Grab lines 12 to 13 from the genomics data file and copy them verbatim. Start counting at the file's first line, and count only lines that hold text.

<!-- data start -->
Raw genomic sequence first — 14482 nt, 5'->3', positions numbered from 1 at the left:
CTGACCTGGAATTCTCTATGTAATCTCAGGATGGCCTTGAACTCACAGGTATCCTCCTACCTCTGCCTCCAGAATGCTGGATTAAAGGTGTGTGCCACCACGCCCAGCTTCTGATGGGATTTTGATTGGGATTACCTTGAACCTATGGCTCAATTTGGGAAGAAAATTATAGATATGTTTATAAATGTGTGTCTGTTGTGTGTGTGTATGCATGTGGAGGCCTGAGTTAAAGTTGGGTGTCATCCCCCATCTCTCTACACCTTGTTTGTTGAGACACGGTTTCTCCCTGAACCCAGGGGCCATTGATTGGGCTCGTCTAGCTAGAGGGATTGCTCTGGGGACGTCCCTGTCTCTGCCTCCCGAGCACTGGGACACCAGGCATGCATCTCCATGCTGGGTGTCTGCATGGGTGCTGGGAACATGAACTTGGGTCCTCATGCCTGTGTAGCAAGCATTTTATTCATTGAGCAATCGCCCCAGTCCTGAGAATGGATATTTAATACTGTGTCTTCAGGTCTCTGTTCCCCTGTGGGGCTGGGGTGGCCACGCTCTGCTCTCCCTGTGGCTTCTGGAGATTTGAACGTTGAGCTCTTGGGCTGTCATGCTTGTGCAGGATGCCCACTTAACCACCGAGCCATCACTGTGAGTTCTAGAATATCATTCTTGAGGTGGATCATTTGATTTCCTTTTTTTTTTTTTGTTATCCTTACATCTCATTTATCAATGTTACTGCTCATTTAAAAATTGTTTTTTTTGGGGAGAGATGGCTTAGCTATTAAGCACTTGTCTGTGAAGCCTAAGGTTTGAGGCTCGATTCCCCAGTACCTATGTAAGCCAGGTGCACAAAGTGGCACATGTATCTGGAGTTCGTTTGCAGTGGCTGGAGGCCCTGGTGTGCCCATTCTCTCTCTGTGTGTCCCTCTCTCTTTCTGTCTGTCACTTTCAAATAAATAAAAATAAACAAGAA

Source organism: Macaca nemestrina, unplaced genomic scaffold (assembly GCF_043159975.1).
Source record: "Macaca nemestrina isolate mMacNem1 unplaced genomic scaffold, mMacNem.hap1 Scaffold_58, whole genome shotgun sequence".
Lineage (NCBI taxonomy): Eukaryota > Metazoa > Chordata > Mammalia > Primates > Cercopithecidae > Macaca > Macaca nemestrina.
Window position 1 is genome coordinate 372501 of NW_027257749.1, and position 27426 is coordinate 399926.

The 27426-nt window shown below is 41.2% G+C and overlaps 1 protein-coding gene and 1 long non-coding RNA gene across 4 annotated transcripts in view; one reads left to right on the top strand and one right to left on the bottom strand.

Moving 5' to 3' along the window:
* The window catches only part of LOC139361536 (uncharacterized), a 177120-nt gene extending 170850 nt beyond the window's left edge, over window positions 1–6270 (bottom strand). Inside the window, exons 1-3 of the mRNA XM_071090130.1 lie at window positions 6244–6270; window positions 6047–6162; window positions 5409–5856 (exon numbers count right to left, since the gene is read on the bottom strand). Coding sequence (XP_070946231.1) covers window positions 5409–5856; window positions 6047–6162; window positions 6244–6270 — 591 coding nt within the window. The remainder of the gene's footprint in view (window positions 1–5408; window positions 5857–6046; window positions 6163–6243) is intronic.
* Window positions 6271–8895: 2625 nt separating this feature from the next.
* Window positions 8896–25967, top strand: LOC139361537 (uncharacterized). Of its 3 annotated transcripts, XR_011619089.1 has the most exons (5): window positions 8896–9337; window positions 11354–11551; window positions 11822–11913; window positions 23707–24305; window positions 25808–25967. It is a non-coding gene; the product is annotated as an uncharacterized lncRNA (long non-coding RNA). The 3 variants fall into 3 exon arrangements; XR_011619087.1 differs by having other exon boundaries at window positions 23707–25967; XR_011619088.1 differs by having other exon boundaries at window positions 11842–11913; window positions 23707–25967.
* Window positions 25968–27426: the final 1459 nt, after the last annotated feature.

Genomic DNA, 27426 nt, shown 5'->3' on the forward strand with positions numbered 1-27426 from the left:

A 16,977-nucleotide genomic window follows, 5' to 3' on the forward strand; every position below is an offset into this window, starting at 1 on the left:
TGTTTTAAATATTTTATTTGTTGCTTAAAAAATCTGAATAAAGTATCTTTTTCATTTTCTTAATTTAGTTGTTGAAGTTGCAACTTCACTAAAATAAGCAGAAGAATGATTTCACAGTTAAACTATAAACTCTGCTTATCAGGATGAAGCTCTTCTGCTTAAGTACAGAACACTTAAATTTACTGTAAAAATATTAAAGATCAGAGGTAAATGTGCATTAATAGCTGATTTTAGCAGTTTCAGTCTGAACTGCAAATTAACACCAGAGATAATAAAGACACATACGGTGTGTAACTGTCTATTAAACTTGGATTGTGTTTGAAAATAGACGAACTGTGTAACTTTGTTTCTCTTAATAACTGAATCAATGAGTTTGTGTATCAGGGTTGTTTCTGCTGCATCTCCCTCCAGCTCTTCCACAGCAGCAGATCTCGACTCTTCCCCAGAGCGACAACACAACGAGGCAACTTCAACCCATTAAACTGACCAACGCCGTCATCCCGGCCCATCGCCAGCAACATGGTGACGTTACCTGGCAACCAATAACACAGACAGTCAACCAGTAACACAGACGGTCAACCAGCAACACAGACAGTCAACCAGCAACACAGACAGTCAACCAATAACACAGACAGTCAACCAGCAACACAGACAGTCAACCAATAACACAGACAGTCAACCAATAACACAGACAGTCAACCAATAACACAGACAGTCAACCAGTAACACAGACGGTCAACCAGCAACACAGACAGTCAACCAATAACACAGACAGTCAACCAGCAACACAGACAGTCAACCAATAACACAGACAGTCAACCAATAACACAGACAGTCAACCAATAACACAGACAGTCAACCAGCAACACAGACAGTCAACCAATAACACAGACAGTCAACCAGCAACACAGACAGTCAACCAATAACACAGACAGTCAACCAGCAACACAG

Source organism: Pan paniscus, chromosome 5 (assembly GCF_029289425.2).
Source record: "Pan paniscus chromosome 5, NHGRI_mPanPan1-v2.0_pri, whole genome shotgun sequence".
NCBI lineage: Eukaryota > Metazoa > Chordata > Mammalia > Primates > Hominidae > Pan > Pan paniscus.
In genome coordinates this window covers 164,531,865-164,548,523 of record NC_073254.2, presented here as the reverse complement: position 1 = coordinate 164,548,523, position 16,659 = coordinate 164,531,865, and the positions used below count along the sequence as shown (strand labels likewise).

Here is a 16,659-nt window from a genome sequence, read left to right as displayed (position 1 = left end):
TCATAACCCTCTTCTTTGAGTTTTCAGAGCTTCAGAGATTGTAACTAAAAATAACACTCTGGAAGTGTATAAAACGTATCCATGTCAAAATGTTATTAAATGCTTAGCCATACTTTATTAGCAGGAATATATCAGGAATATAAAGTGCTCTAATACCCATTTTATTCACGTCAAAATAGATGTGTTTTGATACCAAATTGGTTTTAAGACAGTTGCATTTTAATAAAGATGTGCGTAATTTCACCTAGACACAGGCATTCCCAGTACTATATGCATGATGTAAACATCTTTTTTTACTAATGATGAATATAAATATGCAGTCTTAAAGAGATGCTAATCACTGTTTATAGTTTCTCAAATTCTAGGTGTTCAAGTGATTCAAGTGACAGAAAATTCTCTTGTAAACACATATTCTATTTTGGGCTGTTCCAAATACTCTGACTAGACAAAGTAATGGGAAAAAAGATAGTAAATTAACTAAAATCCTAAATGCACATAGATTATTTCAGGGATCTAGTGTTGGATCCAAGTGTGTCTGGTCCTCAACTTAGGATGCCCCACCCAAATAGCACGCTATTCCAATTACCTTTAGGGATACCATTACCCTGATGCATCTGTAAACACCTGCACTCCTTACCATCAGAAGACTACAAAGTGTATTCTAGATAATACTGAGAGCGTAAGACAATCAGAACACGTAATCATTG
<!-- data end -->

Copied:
* Window positions 25968–27426: the final 1459 nt, after the last annotated feature.

Genomic DNA, 27426 nt, shown 5'->3' on the forward strand with positions numbered 1-27426 from the left: